Lone Star Lawmen by Robert M. Utley
The Second Century of the Texas Rangers

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Synopsis

Hailed as "a rip-snortin', six-guns-blazin' saga of good guys and bad guys who were sometimes one and the same," Robert M. Utley's Lone Star Justice captured the colorful first century of Texas Ranger history. Now, in the eagerly anticipated conclusion, Lone Star Lawmen, Utley once again chronicles the daring exploits of the Rangers, this time as they bring justice to the twentieth-century West.
Based on unprecedented access to Ranger archives, this fast-paced narrative stretches from the days of the Mexican Revolution (where atrocities against Mexican Americans marked the nadir of Ranger history) to the Branch Davidian saga near Waco and the recent bloody standoff with "Republic of Texas" militia. Readers will find in these pages one hundred years of high adventure. Utley follows the Rangers as they pursue bank robbers, bootleggers, moonshiners, and "horsebackers" (smugglers who used mule trains to bring liquor across the border). We see these fearless lawmen taming oil boomtowns, springing the ambush of Bonnie and Clyde, facing down angry lynch mobs, and tracking the "Phantom Killer" of Texarkana. Utley also highlights the gradual evolution of this celebrated force, revealing that while West Texas Rangers still occasionally ride the range on horseback and crack down on smugglers and rustlers, East Texas Rangers--who work mostly in big cities--now ride in high-powered cars and contend with kidnappers, forgers, and other urban criminals. But East or West, today's Rangers have become sophisticated professionals, backed by crime labs and forensic science.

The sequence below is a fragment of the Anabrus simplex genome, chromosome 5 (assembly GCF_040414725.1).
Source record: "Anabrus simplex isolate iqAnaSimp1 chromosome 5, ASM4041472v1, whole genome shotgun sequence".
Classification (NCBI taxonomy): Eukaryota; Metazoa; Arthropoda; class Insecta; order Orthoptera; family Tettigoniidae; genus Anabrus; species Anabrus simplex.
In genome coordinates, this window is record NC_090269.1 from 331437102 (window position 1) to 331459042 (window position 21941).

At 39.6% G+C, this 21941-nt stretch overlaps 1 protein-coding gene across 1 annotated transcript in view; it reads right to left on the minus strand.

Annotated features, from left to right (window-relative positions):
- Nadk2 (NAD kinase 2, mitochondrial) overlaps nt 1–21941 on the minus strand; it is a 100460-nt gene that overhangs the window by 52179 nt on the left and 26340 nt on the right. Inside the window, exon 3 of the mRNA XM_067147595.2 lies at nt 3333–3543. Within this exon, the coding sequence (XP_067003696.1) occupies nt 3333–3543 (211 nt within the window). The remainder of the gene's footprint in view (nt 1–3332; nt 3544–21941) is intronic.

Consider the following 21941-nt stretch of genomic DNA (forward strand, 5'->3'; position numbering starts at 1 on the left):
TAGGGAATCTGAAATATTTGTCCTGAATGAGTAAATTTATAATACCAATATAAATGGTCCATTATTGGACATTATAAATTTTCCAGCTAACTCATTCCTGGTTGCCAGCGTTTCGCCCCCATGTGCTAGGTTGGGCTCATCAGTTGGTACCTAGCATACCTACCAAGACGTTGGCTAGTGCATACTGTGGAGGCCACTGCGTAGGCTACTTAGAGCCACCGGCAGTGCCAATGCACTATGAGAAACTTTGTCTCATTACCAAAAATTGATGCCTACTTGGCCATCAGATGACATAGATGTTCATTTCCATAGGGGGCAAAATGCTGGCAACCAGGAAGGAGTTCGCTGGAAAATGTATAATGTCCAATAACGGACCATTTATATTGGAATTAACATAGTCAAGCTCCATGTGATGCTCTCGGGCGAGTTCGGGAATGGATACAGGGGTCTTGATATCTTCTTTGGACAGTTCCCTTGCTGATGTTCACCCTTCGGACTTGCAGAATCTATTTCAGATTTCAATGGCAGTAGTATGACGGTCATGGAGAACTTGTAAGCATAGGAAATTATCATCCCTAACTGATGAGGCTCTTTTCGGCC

Written by one of the most respected Western historians alive, here is the definitive account of the Texas Rangers, a vivid portrait of these legendary peace officers and their role in a changing West.
 

About Robert M. Utley

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Robert M. Utley is one of the leading historians of the American West. A former chief historian of the National Park Service, he is a founding member and former president of the Western Historical Association, and the author of sixteen books on the American West, including the best-selling The Lance and the Shield: The Life of Sitting Bull. He lives in Georgetown, Texas, with his wife Melody Webb, also a historian.
 
Published January 30, 2007 by Oxford University Press, USA. 449 pages
Genres: Biographies & Memoirs, History, Political & Social Sciences, Law & Philosophy, Professional & Technical. Non-fiction

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At their best, Utley writes, the Rangers were “daring, intrepid, well-trained men armed with repeating weapons [who] functioned as a highly disciplined team under an outstanding leader,” and the names of lawmen such as John Coffee Hays and Sul Ross continue to command respect among Texans who kno...

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One Army scout reported, for instance, finding the bodies of ten Mexicans hanging alongside a road, each with a bullet in the forehead, which one former Ranger called the brand of the unit in a process known along the borderlands as “evaporation.” Utley condemns the Rangers of the time for underm...

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In this follow-up to Lone Star Justice, Utley tells how the Texas Rangers entered the 20th century as an effective if idiosyncratic law enforcement outfit and entered the 21st century as the investigative arm of the Texas Department of Public Safety.

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